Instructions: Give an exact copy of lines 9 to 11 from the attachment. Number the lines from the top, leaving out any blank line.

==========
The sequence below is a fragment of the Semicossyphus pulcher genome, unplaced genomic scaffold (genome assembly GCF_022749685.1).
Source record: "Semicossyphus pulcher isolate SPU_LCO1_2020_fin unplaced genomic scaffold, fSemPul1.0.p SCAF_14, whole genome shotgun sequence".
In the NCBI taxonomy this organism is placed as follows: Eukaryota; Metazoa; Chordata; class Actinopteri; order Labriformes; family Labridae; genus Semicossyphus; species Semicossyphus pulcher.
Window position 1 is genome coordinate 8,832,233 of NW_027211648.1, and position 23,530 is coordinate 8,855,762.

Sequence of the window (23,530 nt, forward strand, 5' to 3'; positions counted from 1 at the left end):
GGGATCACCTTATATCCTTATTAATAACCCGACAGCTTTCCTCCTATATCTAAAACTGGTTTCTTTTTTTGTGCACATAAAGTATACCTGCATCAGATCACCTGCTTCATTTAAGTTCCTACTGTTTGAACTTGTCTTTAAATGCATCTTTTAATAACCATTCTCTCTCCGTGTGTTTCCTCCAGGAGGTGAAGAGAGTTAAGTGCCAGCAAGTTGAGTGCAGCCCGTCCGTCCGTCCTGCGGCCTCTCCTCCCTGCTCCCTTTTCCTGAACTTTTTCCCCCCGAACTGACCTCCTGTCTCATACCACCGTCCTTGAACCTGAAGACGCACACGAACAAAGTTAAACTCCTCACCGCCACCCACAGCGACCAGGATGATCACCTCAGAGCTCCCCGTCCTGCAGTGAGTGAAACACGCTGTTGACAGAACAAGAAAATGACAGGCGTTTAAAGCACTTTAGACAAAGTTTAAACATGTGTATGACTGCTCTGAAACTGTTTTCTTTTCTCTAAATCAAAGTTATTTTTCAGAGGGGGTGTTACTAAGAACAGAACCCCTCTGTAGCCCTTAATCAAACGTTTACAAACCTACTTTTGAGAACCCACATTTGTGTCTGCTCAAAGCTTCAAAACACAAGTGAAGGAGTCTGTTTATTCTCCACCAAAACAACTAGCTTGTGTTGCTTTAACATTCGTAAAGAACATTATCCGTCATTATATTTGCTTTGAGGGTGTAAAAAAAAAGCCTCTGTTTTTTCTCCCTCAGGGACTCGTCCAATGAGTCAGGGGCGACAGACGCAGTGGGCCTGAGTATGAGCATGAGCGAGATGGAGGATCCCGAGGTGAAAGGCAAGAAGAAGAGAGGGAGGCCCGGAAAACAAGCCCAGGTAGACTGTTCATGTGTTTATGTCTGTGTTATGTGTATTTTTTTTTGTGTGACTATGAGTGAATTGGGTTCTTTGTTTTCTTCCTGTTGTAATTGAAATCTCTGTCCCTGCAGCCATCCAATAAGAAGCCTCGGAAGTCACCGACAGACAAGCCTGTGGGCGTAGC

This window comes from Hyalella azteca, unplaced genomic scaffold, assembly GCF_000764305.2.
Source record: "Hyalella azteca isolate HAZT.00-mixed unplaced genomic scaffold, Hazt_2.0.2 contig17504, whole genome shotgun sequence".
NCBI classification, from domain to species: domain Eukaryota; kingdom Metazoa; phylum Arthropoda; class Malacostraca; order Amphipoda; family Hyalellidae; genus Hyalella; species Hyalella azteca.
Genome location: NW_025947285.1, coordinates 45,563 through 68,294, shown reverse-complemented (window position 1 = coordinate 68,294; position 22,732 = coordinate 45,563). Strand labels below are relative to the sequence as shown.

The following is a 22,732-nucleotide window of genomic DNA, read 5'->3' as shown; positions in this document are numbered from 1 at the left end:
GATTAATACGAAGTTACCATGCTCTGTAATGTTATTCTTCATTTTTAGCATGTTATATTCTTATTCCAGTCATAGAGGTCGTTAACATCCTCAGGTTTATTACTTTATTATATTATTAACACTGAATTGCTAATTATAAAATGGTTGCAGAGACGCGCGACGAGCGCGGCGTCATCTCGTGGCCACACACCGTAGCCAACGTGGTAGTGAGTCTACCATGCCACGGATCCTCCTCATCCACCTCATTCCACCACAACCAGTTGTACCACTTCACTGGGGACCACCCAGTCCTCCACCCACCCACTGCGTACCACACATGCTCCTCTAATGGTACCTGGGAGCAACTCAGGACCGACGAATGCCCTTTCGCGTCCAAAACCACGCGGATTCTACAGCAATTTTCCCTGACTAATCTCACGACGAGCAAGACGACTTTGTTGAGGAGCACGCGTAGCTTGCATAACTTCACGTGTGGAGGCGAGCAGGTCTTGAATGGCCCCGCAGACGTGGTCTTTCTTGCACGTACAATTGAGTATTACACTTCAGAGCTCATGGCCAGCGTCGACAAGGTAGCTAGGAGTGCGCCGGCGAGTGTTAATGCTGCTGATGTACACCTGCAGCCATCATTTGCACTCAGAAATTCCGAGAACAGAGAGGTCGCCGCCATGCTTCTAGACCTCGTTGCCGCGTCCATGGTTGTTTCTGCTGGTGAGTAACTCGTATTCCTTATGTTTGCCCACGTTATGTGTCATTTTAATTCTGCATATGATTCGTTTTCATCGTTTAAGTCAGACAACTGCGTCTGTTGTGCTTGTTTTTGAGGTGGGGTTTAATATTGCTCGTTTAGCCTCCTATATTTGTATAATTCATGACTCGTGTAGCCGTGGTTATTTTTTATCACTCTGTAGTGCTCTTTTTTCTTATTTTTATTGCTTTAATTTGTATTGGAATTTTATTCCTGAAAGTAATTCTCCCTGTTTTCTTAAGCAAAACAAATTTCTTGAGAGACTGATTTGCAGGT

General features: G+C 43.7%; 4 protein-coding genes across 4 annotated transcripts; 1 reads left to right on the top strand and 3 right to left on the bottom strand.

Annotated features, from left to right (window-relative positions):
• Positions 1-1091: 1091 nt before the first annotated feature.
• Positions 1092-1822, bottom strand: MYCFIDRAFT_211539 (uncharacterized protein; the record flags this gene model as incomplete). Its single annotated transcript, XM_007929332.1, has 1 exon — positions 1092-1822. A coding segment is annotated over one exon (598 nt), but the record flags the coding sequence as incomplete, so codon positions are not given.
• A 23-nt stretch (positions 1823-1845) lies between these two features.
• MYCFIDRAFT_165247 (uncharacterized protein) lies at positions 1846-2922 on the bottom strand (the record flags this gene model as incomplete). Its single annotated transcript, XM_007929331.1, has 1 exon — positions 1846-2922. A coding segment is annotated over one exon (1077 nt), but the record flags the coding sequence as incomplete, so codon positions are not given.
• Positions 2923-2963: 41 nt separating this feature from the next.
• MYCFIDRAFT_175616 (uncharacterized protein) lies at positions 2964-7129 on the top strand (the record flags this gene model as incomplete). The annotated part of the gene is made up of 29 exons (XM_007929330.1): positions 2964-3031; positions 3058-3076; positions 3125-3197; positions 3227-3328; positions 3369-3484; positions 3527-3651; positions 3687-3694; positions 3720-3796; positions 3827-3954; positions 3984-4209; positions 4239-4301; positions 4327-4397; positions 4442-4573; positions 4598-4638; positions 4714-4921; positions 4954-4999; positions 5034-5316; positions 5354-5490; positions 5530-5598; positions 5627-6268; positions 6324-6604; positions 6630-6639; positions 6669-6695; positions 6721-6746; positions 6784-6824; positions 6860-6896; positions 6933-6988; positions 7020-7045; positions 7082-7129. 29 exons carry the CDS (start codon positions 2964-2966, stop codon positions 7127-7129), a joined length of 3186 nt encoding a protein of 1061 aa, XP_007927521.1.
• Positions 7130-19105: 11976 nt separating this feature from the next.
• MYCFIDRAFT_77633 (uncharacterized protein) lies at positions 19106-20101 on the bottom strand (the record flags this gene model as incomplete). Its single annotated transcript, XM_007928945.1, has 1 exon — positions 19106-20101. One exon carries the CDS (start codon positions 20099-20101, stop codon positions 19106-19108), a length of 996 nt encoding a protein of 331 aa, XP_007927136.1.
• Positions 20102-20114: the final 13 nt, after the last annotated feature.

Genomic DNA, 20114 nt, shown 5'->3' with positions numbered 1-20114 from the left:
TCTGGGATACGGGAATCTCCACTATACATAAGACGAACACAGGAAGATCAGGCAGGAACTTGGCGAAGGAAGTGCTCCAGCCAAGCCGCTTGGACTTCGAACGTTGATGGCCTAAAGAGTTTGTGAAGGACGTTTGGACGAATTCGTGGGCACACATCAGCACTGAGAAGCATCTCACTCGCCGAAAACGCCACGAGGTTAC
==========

NCBI classification, from domain to species: domain Eukaryota; kingdom Metazoa; phylum Arthropoda; class Malacostraca; order Amphipoda; family Hyalellidae; genus Hyalella; species Hyalella azteca.
Genome location: NW_025947285.1, coordinates 45,563 through 68,294, shown reverse-complemented (window position 1 = coordinate 68,294; position 22,732 = coordinate 45,563). Strand labels below are relative to the sequence as shown.

The following is a 22,732-nucleotide window of genomic DNA, read 5'->3' as shown; positions in this document are numbered from 1 at the left end: